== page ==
Monday, 28 September 2009

Xerox ‘copies’ Dell – buys ACS

(By Anthony Miller – Monday 28th September 2009 6:00pm). Well, one in, all in, I say. Now it’s copier-flogger, Xerox, that wants to muscle into the ‘grown up’ services world by acquiring diversified BPO and IT services player, Affiliated Computer Services (ACS).

Let’s look at the deal from the financial side first. Xerox will be paying $6.4b for ACS of which 30% will be in cash. At $63.11 per share, this is a 34% premium to ACS’ $47.25 closing price last week. Based on ACS’ FY09 numbers (to 30th June) Xerox is paying a PSR of 1x sales, though if you add in the $2b of debt that Xerox is also going to assume, then that’s an EV/sales more like 1.3x. The price represents 9x FY09 EBIT (12x EV/EBIT) and 18x FY09 P/E. Although these are not ‘fire sale’ prices – and nor should they be – they seem much fairer prima facie than the outrageous price Dell is paying for Perot (see Dell, Perot try the Texas Tango).

Unlike Perot, ACS looks like a classic ‘boring’ BPO/IT services play, with steady margins (around 10-11% vs 7-8% at Xerox), long-term contracts, diversified portfolio of services etc etc – I guess in some ways like an 'American Capita'. That’s why the price doesn’t raise my eyebrows. Indeed, Capita is currently valued at 1.8x FY08 revenues and 15x EBIT but runs at a 12% margin, again making the ACS price not look daft.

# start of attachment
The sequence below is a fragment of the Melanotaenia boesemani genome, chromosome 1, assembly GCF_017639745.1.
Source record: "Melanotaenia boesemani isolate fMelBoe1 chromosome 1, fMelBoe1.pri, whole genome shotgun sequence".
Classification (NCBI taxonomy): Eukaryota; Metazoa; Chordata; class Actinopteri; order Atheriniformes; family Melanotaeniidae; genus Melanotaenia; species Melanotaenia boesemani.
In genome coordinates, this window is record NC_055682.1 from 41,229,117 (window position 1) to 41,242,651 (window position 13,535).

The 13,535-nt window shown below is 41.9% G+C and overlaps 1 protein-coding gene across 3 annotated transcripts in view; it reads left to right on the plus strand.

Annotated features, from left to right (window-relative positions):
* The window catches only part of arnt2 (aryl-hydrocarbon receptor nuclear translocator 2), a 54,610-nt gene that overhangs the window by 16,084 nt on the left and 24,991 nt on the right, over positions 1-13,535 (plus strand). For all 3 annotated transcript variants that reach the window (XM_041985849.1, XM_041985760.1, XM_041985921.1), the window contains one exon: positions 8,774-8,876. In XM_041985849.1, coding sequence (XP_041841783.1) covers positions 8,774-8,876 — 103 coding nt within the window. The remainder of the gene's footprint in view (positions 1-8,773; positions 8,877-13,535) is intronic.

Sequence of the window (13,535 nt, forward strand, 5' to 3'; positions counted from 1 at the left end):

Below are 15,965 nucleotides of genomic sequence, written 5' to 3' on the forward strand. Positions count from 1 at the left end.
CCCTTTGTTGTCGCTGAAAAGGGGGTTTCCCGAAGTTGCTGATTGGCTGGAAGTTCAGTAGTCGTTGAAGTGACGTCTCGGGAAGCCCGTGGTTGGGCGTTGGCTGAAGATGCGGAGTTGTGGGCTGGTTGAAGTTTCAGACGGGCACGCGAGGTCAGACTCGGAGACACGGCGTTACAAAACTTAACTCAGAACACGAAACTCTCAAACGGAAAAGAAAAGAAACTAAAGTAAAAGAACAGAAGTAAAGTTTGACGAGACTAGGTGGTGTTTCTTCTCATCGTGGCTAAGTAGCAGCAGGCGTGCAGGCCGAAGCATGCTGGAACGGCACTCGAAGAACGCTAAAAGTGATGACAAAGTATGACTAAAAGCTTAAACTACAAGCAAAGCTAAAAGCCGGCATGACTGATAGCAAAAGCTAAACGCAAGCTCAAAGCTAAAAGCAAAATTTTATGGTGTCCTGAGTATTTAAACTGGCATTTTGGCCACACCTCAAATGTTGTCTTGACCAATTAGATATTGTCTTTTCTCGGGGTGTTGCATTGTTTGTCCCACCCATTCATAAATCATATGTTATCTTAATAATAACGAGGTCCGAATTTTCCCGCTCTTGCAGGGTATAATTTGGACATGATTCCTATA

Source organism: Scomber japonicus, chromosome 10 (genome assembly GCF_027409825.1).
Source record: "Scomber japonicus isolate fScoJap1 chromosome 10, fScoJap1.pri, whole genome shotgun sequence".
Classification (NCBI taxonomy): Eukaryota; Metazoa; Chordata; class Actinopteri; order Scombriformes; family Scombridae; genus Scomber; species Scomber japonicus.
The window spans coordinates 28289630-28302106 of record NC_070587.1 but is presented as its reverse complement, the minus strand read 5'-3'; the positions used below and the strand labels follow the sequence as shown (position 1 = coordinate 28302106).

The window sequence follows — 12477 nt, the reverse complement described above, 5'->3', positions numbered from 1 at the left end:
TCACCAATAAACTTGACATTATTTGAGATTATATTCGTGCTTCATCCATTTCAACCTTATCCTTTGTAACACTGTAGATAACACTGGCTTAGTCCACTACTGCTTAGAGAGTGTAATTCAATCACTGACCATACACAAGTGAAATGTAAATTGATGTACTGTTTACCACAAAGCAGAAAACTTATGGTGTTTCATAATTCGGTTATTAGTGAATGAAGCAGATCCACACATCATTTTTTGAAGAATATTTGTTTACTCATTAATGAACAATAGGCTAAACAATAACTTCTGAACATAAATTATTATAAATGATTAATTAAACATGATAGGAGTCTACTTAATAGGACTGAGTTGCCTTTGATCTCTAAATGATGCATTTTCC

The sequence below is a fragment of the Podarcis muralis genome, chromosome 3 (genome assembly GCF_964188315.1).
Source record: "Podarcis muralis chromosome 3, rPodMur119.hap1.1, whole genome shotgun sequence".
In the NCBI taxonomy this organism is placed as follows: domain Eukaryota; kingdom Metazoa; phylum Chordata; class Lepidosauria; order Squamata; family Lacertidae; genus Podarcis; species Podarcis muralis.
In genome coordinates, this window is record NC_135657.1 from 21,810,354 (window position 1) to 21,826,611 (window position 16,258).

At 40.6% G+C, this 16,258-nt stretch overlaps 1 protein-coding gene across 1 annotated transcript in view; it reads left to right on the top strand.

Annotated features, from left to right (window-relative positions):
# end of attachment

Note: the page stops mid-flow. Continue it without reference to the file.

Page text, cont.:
But yet again it’s the strategic value of the deal that I struggle with. Xerox has already confirmed that it will not combine its existing managed print services into the ACS business, so the growth case appears to be predicated on the famous ‘revenue synergies’. So tell me this. If you buy your copiers from Xerox, would you be more inclined to buy BPO/IT services from ACS? And if you are already an ACS client and you are in the market for copiers, wouldn’t you already be looking at Xerox? And if you chose a competitor instead, would its ownership of ACS have changed your mind?

I am even more worried that the headlong rush of product companies acquisitively moving into services is going to end in a multiple pile-up. Even if the financial argument is compelling – and it isn’t (the cost savings in this deal are more to do with delisting ACS and unspecified procurement and back office savings – nothing to do with service delivery) – the market proposition just has to make sense. And to me it doesn’t.

By the way, ACS is tiny in the UK, much like Perot. Their last UK accounts (to 31 June '08) showed some £16m in revenues, probably including some of the Syan acquisition (see Goodbye Syan. What does this mean for ITO to SMEs?), which still would leave them under £50m p.a., I would think. So no landscape-changing stuff here, then.

And finally (for now) ... who's gonna be next? We're fast running out of independent IT services players to be acquired. Dare we suggest CSC? But who would buy them? Let's see now, on current track record, it needs to be a completely inapppropriate hardware vendor. Hmmm. I know! How about Cisco?

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